In 1929, a young Moshe Feldenkrais published his Hebrew translation of the book, The Practice of Autosuggestion by the Method of Émile Coué. Feldenkrais not only translated the book, but composed and added his own observations in two additional chapters, which are presented here in this monograph.
Feldenkrais noted that the work of Coué was primarily focused on resolving problems, and realized that these same ideas could be used proactively to improve one’s abilities. Feldenkrais writes, “We will explore this issue and see if we can take it a step forward. Using examples from real life, we will demonstrate that by using autosuggestion we can achieve far superior results rather than merely being in a condition no worse than someone else’s.” Feldenkrais offers numerous examples of how autosuggestion can enhance abilities and improve performance and concludes that imagination and correct thinking are more effective than willpower.
For many years, Autosuggestion was a reference point for Feldenkrais as he continued to develop his work. He mentioned Coué in various aspects of his later publications, including Body and Mature Behavior and Awareness Through Movement. Both of these books are considered milestones in the development of the Feldenkrais Method®.
What People are Saying
Thinking and Doing provides us with unique insights into how Moshe Feldenkrais viewed the importance of the unconscious and its hidden abilities to effect health, well-being and action. This small but powerful monograph contains within it the genesis of what will become the Feldenkrais Method.
Feldenkrais Trainer, Founder, Feldenkrais Access
This little gem is a must read for Feldenkrais fans, historians and anyone who wants to learn more about the roots of the Feldenkrais Method. Not only do we learn how much Coué’s ideas influenced Moshe, we get an insight into Feldenkrais’ early thinking processes. And it’s really interesting to see the debt current brain research owes to Coué’s, and later, Feldenkrais’ ideas of auto suggestion and use of imagery.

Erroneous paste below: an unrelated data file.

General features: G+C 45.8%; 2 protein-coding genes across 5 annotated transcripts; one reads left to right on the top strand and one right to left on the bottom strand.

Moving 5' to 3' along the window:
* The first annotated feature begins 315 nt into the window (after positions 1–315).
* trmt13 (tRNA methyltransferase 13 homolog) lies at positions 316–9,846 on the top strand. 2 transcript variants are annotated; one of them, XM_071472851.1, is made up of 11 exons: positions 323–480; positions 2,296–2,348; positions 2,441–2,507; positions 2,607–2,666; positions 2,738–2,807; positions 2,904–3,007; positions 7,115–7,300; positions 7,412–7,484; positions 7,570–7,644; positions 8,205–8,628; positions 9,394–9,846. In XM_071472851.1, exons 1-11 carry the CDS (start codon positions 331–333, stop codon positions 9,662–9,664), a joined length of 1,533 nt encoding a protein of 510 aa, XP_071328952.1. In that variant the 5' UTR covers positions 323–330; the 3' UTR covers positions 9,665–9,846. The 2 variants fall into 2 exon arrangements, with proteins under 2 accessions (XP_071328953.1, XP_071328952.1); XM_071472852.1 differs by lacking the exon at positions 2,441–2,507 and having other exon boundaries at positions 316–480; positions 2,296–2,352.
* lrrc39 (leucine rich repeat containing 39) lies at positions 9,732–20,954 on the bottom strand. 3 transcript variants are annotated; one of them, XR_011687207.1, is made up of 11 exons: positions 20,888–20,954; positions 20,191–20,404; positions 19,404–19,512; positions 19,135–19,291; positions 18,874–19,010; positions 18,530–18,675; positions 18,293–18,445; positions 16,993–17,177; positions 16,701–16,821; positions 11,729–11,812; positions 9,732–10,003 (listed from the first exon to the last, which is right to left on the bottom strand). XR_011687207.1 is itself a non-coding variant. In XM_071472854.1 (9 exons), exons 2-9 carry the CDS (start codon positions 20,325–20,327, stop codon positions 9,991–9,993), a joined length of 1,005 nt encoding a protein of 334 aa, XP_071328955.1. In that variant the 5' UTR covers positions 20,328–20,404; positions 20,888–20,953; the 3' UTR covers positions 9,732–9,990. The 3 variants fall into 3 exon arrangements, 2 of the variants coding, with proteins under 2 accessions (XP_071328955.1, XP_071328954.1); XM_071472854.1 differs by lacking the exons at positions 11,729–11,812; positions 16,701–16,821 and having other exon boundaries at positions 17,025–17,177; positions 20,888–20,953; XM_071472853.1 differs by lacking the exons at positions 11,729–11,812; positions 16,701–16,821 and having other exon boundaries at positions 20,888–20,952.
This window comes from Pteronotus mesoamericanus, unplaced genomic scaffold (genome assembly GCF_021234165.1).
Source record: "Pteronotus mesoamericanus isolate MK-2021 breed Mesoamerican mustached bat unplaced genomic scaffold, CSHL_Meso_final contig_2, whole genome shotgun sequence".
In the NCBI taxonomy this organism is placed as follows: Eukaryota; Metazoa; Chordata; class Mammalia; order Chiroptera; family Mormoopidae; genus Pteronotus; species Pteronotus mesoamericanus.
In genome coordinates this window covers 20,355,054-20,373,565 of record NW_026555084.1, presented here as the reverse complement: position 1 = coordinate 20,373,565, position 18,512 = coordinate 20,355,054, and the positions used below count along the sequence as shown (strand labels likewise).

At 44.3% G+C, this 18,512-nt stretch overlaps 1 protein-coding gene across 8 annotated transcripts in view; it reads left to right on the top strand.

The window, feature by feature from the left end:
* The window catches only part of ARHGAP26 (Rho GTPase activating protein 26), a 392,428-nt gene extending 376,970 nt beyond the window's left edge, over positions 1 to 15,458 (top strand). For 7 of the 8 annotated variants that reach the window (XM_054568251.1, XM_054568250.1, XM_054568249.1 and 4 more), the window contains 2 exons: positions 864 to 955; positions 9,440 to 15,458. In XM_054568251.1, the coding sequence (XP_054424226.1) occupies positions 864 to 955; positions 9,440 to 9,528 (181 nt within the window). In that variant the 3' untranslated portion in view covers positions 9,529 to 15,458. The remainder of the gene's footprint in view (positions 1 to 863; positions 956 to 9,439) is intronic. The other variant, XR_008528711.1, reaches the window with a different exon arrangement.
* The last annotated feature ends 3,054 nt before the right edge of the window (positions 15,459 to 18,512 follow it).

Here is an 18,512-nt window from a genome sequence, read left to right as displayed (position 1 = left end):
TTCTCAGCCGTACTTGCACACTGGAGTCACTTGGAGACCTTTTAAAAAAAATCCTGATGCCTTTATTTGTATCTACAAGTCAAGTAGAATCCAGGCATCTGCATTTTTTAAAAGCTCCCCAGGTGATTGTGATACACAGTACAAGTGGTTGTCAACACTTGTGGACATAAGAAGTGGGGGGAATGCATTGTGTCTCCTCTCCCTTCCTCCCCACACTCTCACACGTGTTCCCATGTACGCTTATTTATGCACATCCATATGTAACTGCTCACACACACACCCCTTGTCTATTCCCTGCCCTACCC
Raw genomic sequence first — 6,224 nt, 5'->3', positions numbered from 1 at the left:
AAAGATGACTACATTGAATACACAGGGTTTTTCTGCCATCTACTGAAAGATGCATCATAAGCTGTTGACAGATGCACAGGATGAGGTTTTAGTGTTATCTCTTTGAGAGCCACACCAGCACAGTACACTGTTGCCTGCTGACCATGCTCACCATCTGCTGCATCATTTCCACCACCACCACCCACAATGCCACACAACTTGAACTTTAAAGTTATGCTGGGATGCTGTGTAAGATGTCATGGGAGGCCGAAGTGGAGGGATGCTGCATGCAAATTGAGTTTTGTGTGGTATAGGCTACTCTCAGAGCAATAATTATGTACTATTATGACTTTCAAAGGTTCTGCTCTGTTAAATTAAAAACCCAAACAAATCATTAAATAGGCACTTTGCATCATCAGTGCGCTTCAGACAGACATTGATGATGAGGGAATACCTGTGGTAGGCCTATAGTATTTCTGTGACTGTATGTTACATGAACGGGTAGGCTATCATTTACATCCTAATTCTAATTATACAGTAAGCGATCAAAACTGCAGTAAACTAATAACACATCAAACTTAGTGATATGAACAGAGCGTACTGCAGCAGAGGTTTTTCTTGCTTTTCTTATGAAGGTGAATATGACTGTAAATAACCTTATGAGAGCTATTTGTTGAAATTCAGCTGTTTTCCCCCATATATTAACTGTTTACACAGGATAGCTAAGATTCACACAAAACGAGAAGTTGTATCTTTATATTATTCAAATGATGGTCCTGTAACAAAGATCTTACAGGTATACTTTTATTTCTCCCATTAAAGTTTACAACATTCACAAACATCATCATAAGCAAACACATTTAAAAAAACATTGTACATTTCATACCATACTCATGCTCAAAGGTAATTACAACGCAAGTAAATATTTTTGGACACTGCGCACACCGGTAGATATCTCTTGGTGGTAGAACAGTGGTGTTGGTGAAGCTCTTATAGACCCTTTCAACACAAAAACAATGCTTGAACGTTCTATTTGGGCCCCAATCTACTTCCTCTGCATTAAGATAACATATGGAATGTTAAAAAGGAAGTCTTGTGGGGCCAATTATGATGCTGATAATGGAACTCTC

Feldenkrais Practitioner, Author of, What Are You Afraid Of? and Walking Your Talk
As addressed within Coué’s work and in Feldenkrais’ commentary, one must begin by understanding that fundamentally in matters of self-control and self-direction, imagination trumps will. By locating the self-image as a product of self-imaging, we can bypass notions of the unconscious and discern how Feldenkrais acquired one of the key pillars of his life’s work. If, as Moshe Feldenkrais held, the unconscious is not unconscious, how did he get to that position? First, using Coue’s work, he immersed himself in a practical course of study on how to use the unconscious to make one’s life better. Along the way he realized that the unconscious is not a thing but a process with constraints that are amenable to utilization. As such, what does that mean for notions of the sub-conscious, consciousness itself, and the vast, vague domain of so-called altered states of consciousness? If we view those terms as territorial maps then the maps should correspond to their respective territories. Feldenkrais realized that the terms were less than helpful ad hoc human inventions having little pragmatic value. The processes they would map, viewed from Feldenkrais’ perspective of awareness, require a radically different approach.